By Rochelle Miller
Last September, Yeshiva University alumna Bari Weizman launched Hadar Magazine, the first fashion magazine for Orthodox Jewish women.
As the magazine’s president and publisher, she works with fellow New Yorker Shevi Genuth to produce a glossy quarterly magazine that “embodies the essence of the modest Jewish woman while exploring her desire to remain current and fashionable.”
Using religious friends instead of professional models, the magazine aims to mimic the look and feel of mainstream fashion magazines from a Jewish perspective, with articles focusing on modest glam, kosher food, and an abundance of pertinent and thought-provoking topics.
In this interview, Bari Weizman takes us behind the scenes at Hadar Magazine.
RMM: Bari, tell us about yourself.
BW: I grew up Modern Orthodox in Wesley Hills, which is near Monsey. I have six sisters and three brothers. It was a loud, fun, dynamic home. I have been told that all of us “Montal” women have strong, ambitious personalities. My parents had an open home and were always helping people in our community. I have been married for over five years to my husband, Ilan. We have been together since high school. We have two daughters: Gabrielle, who is 2½, and Noa, who is 4 months old. We still live in a town near Monsey.
I have always wanted to start my own business. Since I was a little girl, I brainstormed and got involved in different business ventures. During my last semester at Stern College, I interned at MTV and realized I wanted to be an entrepreneur. When I was 18, I coordinated a battle-of-the-bands concert to raise money for the families in Haifa during the Lebanon War. This was probably the greatest success for me at a young age. Putting this event together really gave me the confidence to face the world.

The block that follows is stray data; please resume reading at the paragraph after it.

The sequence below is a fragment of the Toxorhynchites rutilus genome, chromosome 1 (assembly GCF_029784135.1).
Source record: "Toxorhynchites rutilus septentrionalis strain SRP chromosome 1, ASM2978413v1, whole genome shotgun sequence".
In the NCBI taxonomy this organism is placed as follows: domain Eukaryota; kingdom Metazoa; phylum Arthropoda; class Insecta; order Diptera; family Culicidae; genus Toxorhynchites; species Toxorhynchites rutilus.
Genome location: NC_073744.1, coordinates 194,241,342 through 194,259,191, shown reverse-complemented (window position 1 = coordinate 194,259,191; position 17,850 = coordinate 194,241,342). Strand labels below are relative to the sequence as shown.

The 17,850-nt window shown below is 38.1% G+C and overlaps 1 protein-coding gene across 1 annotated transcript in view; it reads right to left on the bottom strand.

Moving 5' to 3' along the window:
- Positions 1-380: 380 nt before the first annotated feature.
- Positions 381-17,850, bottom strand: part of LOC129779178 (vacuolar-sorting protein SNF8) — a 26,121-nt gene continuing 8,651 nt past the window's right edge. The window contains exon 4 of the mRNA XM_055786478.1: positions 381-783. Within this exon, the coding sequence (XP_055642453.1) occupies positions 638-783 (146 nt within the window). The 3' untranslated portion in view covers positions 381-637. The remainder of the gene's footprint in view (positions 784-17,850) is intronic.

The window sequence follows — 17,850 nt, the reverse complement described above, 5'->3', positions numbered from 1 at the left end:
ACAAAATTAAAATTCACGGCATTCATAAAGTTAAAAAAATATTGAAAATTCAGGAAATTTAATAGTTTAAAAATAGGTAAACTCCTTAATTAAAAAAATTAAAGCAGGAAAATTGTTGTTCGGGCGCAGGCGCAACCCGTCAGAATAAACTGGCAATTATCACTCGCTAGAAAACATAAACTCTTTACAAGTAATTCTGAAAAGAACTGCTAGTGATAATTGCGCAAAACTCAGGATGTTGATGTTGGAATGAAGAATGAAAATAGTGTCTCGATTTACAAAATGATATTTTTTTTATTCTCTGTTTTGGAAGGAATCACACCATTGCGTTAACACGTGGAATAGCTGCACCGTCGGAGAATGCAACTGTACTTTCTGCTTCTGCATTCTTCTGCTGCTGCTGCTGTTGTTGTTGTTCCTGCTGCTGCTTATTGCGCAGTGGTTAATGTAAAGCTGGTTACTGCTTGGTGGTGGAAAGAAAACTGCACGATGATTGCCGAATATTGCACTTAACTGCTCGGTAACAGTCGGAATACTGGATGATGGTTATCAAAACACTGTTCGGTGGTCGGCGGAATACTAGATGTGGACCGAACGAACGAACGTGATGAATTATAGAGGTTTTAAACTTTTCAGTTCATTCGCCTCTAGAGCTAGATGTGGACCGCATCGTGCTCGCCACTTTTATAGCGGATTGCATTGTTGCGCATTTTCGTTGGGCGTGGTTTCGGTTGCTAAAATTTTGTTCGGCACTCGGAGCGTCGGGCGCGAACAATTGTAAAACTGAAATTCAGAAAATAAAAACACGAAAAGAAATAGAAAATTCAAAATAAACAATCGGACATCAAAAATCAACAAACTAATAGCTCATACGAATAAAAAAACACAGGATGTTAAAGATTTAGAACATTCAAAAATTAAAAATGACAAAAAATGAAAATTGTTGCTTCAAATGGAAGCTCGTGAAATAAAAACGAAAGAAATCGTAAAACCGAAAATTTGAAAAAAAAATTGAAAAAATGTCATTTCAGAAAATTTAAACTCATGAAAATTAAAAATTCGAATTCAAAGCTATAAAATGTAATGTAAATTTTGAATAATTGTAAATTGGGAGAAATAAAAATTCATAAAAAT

When I graduated from Yeshiva University/Stern College, the economy had just collapsed and jobs were scarce. I contacted my aunt who was a consultant for a telecom company and begged her to let me work with her. She was a true expert in her field and I knew I could learn so much from her. I have been working for the same telecommunications company since I graduated in 2008. The company has grown, but when I started I was one of their first employees and they gave me the opportunity to get my hands dirty and take on a lot of responsibilities.
I threw myself into telecom and devoted every spare minute I had to the company. I wanted to become an expert, and I like to think I did to some degree. I learned quickly and embraced every challenge as a learning opportunity which would help get me one step closer to my goal. My mentor, Adam Goldberg (also my boss), always told me to take the bull by the horns and allowed me to wear multiple hats, which gave me the greatest experience. The company’s name is Telco Experts. I was so fortunate to see a company flourish during the recession.
I went back to Sy Syms School of Business at night in 2010 to get my master’s in accounting. My ultimate professional goal is to start a nonprofit. I came up with the idea when I was 20 and still have plans to start it one day, G‑d willing.
RMM: What inspired you to create Hadar?
BW: I knew there was nothing like it on the market and felt we could fill a void. There are so many smart, fashionable, business-minded Orthodox women who don’t have a platform to discuss their ideas, struggles, and successes. We wanted to create something that Modern Orthodox women could look at, not only for the latest fashion looks that are modest, but also to read about other frum women who are in the same boat as them—working moms who have to make Shabbos and take off for yom tov, business owners who are trying to carve a niche for themselves while keeping within the realm of Orthodoxy.